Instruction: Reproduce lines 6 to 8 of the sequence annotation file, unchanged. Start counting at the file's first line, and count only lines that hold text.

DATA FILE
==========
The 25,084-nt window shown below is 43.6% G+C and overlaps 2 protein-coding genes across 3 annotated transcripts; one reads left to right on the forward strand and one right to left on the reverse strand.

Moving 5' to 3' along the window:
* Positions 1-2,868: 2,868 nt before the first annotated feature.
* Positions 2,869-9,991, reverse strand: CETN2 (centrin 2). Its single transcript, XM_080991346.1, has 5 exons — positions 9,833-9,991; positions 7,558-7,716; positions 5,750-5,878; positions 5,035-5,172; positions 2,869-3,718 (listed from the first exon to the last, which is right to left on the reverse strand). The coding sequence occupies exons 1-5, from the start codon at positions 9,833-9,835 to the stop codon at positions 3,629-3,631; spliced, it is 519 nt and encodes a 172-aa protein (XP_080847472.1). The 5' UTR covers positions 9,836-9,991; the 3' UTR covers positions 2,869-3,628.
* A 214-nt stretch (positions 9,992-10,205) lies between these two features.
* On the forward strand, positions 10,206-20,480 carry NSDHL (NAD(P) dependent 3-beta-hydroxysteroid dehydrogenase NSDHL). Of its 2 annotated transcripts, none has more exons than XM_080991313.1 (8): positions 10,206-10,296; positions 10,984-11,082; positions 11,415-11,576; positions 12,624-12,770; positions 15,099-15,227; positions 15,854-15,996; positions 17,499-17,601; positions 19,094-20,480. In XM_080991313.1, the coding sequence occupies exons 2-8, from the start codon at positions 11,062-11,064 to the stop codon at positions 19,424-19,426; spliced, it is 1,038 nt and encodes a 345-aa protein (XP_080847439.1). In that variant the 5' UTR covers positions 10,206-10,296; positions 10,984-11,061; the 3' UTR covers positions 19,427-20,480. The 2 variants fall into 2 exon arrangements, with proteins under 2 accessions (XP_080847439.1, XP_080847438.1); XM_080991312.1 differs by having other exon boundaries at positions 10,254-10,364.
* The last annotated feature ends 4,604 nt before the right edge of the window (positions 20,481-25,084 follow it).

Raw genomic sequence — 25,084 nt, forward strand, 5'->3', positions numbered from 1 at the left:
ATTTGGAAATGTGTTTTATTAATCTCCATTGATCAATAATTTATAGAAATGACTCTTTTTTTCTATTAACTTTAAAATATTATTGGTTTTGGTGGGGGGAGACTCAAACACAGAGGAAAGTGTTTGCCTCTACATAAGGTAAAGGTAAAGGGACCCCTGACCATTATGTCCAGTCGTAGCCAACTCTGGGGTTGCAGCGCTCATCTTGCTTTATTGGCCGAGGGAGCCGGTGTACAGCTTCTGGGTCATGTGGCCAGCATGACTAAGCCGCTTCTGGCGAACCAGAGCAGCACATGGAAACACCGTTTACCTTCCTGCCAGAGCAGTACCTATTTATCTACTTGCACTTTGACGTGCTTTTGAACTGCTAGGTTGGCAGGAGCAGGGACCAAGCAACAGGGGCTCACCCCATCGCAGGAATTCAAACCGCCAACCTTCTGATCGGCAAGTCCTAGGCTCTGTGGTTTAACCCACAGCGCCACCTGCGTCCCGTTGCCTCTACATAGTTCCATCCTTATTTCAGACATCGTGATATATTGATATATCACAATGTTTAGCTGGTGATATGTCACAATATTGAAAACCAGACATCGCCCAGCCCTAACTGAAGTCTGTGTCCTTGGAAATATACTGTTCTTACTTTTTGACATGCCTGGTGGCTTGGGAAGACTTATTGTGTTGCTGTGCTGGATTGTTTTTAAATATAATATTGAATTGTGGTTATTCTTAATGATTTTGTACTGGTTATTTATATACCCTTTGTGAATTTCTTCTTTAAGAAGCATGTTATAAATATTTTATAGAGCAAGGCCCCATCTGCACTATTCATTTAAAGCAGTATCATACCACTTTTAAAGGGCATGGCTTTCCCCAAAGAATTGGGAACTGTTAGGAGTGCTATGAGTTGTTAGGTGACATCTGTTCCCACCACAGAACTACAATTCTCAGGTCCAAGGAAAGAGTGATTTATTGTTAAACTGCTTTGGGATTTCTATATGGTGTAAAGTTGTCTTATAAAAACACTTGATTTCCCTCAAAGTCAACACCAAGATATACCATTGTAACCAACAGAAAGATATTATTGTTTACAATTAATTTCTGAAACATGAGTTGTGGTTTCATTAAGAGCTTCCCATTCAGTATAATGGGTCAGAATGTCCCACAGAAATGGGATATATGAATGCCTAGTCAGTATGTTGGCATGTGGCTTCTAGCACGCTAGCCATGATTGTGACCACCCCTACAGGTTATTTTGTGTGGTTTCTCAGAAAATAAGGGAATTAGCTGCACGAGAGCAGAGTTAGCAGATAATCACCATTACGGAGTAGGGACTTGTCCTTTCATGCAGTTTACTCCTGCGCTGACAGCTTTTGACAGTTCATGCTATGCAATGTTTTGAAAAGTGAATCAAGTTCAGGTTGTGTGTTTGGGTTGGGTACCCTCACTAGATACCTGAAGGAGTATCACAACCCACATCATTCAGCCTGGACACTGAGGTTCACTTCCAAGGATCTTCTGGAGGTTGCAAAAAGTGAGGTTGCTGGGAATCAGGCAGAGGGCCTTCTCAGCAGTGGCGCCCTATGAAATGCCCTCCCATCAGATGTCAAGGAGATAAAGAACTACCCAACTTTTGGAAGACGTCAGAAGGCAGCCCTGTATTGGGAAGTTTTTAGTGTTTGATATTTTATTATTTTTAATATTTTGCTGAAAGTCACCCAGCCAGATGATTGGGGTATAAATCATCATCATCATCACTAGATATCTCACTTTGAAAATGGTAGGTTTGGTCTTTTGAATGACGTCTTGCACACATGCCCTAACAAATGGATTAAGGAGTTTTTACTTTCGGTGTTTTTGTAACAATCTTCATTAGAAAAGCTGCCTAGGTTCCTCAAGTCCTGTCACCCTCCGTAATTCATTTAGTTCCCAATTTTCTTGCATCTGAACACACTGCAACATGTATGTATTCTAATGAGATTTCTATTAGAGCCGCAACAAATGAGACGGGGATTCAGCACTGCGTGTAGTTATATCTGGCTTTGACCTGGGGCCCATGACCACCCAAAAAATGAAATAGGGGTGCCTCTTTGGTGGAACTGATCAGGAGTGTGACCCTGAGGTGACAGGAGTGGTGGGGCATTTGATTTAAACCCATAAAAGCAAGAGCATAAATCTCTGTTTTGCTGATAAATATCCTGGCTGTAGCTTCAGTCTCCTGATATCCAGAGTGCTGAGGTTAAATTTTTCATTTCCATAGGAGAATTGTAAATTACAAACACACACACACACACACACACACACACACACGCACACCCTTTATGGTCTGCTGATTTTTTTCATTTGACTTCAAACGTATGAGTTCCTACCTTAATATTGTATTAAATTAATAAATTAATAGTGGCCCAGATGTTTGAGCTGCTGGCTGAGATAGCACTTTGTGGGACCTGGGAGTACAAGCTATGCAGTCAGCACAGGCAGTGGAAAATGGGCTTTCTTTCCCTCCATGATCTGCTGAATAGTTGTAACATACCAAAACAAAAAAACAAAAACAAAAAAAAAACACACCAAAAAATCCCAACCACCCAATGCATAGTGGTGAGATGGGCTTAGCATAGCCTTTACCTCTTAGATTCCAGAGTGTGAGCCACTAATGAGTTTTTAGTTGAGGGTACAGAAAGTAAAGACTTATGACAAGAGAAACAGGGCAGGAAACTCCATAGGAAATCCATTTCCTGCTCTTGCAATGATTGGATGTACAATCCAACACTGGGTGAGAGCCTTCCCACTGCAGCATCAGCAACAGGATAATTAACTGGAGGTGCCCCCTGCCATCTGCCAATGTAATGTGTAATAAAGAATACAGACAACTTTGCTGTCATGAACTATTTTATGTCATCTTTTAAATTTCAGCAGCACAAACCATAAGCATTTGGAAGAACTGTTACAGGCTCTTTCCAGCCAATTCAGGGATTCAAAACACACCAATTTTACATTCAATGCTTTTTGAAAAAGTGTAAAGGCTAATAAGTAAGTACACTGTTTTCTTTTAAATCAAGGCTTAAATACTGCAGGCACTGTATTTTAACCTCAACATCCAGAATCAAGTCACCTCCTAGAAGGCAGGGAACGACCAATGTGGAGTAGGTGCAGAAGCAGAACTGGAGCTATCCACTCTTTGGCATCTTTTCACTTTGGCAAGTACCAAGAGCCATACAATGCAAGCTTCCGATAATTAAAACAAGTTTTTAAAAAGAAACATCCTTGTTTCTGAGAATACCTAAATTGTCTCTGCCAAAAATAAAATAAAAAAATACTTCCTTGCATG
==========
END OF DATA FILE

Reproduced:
* On the forward strand, positions 10,206-20,480 carry NSDHL (NAD(P) dependent 3-beta-hydroxysteroid dehydrogenase NSDHL). Of its 2 annotated transcripts, none has more exons than XM_080991313.1 (8): positions 10,206-10,296; positions 10,984-11,082; positions 11,415-11,576; positions 12,624-12,770; positions 15,099-15,227; positions 15,854-15,996; positions 17,499-17,601; positions 19,094-20,480. In XM_080991313.1, the coding sequence occupies exons 2-8, from the start codon at positions 11,062-11,064 to the stop codon at positions 19,424-19,426; spliced, it is 1,038 nt and encodes a 345-aa protein (XP_080847439.1). In that variant the 5' UTR covers positions 10,206-10,296; positions 10,984-11,061; the 3' UTR covers positions 19,427-20,480. The 2 variants fall into 2 exon arrangements, with proteins under 2 accessions (XP_080847439.1, XP_080847438.1); XM_080991312.1 differs by having other exon boundaries at positions 10,254-10,364.
* The last annotated feature ends 4,604 nt before the right edge of the window (positions 20,481-25,084 follow it).

Raw genomic sequence — 25,084 nt, forward strand, 5'->3', positions numbered from 1 at the left: